The Government says it will not give amnesty to overstayers to help police investigate an alleged passport scam.
Gerard Otimi appeared in Manukau District Court on Wednesday facing three charges from five complainants of taking money by deception by issuing fake visas. He was remanded on bail until 5 August.
Police have urged further potential complainants to come forward.
Immigration Minister Jonathan Coleman says amnesties will not be considered. He says they never decrease the overall number of overstayers over time.
Dr Coleman says there has been no approach from police about amnesties.
Police Commissioner Howard Broad on Wednesday defended the time police took to arrest Mr Otimi.
Mr Broad told a Parliament's law and order select committee that people's unwillingness to come forward slowed the gathering of evidence. He said he did not know if officers consulted with iwi before making the arrest.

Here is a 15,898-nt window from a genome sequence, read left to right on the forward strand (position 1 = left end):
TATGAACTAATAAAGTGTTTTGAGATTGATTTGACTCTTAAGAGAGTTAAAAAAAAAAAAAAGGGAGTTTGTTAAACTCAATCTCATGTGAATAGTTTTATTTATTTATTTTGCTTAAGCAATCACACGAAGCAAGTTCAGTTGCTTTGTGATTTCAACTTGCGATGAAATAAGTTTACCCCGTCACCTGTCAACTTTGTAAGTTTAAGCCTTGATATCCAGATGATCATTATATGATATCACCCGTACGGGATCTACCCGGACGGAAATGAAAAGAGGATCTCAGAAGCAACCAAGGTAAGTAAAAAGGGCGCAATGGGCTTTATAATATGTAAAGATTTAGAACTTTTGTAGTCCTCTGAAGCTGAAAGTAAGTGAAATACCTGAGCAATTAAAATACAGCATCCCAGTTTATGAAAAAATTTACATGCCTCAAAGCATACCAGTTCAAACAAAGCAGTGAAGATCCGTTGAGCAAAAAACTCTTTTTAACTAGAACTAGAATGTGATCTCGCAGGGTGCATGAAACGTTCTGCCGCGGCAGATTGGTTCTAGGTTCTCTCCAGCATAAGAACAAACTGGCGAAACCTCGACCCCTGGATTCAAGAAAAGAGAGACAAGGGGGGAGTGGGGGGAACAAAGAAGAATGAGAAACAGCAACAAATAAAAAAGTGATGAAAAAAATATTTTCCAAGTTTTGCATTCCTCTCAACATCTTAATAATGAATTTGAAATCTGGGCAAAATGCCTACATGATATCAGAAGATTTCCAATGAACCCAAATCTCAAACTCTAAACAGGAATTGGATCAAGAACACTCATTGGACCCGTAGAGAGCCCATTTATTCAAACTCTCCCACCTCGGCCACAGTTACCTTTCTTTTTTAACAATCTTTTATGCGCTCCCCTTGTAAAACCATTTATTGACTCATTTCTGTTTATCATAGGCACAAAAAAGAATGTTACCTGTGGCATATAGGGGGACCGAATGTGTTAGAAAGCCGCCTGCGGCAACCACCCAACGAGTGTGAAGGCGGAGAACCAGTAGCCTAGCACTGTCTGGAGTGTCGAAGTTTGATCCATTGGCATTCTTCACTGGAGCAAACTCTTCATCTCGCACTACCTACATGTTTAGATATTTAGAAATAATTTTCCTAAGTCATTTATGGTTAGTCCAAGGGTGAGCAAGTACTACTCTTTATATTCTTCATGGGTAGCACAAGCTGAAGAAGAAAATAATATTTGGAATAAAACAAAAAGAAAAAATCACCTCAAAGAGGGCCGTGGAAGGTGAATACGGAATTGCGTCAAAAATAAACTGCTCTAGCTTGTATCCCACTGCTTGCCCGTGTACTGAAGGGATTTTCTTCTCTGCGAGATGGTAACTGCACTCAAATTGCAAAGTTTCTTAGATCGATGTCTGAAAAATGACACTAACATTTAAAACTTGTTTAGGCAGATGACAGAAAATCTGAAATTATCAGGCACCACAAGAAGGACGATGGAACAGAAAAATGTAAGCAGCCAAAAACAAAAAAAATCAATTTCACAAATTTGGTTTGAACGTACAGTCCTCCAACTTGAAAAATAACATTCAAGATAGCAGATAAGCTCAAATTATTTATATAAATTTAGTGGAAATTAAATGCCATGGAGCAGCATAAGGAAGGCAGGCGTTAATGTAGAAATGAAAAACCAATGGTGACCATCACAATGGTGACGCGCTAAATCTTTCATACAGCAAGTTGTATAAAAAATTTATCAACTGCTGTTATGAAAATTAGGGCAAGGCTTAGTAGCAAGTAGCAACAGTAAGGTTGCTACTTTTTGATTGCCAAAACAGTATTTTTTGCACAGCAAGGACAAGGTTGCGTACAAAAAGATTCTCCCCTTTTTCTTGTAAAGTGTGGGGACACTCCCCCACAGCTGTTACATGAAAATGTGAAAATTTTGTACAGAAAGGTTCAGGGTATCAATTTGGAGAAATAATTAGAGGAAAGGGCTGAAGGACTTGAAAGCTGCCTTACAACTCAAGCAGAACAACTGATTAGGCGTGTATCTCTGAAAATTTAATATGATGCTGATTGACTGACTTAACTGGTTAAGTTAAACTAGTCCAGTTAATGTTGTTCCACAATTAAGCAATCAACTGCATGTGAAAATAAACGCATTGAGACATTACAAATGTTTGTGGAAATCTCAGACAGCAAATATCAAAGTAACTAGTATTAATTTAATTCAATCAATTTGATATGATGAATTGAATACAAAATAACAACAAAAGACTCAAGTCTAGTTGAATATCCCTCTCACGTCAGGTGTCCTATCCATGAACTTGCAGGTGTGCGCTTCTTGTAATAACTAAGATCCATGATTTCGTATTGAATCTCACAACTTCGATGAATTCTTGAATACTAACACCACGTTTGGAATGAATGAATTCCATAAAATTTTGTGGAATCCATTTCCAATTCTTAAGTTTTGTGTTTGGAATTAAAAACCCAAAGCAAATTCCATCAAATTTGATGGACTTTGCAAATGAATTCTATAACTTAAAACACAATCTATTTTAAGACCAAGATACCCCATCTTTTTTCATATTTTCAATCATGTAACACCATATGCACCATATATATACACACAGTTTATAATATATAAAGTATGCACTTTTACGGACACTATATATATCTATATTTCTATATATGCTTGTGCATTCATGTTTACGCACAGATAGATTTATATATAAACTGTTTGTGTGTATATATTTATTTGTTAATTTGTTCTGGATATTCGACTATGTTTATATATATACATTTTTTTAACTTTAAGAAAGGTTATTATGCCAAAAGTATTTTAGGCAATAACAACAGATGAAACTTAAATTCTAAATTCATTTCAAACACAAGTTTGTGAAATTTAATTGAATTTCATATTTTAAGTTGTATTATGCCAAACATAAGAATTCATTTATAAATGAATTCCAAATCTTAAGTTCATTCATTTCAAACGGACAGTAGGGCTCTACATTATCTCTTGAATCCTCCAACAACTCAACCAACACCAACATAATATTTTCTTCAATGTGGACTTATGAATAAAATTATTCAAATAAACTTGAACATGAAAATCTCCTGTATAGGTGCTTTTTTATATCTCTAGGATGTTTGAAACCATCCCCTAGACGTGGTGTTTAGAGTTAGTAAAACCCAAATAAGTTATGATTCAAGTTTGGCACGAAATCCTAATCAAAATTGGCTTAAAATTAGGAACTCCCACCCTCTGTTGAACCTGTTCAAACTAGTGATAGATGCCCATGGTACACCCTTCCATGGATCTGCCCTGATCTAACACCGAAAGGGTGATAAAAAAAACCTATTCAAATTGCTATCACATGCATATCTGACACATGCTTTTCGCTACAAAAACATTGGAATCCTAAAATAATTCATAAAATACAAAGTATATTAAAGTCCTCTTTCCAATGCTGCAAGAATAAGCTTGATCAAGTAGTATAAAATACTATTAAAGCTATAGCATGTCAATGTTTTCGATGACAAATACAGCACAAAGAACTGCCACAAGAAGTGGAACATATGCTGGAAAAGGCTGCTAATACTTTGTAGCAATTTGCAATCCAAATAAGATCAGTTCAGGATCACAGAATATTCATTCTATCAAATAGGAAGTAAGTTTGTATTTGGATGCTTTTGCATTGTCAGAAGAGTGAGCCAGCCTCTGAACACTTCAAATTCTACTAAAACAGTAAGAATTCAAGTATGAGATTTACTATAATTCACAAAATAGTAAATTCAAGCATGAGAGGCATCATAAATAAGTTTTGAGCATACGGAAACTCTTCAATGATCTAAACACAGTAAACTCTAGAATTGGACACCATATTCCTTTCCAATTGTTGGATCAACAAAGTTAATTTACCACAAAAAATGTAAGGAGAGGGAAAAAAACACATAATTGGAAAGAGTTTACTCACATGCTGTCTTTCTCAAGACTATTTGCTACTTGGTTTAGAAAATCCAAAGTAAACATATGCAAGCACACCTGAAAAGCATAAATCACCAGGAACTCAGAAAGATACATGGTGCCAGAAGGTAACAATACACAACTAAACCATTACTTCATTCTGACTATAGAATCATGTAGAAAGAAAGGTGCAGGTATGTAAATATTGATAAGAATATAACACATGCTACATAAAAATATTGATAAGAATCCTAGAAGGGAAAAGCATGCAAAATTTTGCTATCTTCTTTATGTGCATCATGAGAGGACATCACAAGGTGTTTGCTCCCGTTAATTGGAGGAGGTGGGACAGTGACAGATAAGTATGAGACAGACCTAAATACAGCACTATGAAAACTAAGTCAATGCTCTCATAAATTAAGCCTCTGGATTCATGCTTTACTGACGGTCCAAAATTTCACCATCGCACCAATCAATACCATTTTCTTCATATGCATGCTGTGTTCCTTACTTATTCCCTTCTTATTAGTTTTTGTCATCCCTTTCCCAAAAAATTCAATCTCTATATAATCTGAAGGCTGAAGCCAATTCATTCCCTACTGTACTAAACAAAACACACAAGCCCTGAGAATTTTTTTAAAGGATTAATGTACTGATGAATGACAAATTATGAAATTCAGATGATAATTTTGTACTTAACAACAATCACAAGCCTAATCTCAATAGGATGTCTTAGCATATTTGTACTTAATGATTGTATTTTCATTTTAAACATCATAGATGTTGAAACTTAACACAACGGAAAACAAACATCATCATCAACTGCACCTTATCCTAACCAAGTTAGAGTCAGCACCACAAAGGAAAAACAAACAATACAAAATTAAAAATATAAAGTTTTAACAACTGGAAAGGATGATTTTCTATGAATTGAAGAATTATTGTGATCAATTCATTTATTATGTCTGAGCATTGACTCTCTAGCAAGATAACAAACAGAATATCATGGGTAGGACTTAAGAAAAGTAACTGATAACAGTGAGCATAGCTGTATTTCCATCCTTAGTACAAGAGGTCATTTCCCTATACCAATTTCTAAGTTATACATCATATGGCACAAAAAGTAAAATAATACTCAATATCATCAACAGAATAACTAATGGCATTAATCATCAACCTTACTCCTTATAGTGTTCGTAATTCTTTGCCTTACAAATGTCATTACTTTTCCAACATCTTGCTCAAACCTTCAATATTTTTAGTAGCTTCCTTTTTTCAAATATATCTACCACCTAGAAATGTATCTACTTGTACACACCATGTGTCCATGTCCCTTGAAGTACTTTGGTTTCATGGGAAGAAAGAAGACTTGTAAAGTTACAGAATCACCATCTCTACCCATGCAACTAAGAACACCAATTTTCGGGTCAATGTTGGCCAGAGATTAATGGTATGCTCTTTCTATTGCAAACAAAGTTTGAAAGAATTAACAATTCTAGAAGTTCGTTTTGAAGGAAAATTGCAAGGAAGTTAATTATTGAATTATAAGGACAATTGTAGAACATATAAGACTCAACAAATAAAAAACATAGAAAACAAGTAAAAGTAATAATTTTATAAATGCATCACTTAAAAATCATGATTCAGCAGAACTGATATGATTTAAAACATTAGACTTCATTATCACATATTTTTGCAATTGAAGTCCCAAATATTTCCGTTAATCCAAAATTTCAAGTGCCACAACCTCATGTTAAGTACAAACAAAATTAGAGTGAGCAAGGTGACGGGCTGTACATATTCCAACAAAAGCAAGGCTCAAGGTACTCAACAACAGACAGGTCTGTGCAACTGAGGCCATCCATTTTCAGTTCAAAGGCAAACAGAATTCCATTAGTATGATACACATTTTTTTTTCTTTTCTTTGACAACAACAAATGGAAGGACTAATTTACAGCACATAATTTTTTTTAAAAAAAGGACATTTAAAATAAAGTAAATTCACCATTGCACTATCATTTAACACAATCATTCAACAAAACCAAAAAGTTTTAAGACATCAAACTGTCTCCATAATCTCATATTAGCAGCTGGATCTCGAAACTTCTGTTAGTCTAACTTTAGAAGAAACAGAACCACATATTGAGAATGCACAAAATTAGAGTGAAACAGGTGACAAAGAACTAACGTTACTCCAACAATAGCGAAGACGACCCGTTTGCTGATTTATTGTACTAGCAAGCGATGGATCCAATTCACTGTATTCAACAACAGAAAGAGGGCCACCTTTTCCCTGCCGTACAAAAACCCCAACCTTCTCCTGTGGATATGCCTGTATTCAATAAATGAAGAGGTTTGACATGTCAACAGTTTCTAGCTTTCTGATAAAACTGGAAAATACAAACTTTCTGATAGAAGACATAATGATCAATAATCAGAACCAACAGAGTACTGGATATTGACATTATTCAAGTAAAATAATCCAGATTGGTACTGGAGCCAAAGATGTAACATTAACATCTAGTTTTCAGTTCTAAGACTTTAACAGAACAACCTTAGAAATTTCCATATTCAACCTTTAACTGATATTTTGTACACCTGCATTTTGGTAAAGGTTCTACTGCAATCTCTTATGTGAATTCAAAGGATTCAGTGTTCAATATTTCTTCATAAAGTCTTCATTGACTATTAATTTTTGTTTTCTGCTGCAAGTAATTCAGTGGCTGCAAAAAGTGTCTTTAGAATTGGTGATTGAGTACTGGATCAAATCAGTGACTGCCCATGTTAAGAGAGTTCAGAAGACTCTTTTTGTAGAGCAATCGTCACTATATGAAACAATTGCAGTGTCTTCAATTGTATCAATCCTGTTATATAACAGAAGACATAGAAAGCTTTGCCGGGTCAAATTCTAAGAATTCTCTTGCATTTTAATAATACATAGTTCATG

Meanwhile, Mr Otimi may face further legal action taken by the Hapu Party, which Mr Otimi claimed to be representing when he spoke to overstayers.
Ngapuhi academic and Hapu Party leader David Rankin says the party's solicitors are considering court action.
Visa scheme 'temporarily on hold'
Supporters of Mr Otimi say they will continue to offer overstayers residence papers in the name of a hapu.
About 20 supporters gathered for Mr Otimi's court appearance, including people who had purchased the residence papers.
Mr Otimi's daughter, Joanne Otimi, says the visa scheme is temporarily on hold because of the charges, but there are no plans to end it permanently.
However, she says anyone who is unhappy with the scheme will be given their money back.
Ms Otimi says the case highlights a big human rights problem in New Zealand and the hapu should have the right to issue the visas.
Other supporters say it is Mr Otimi's sovereign right to issue the visas and the court has no jurisdiction over him.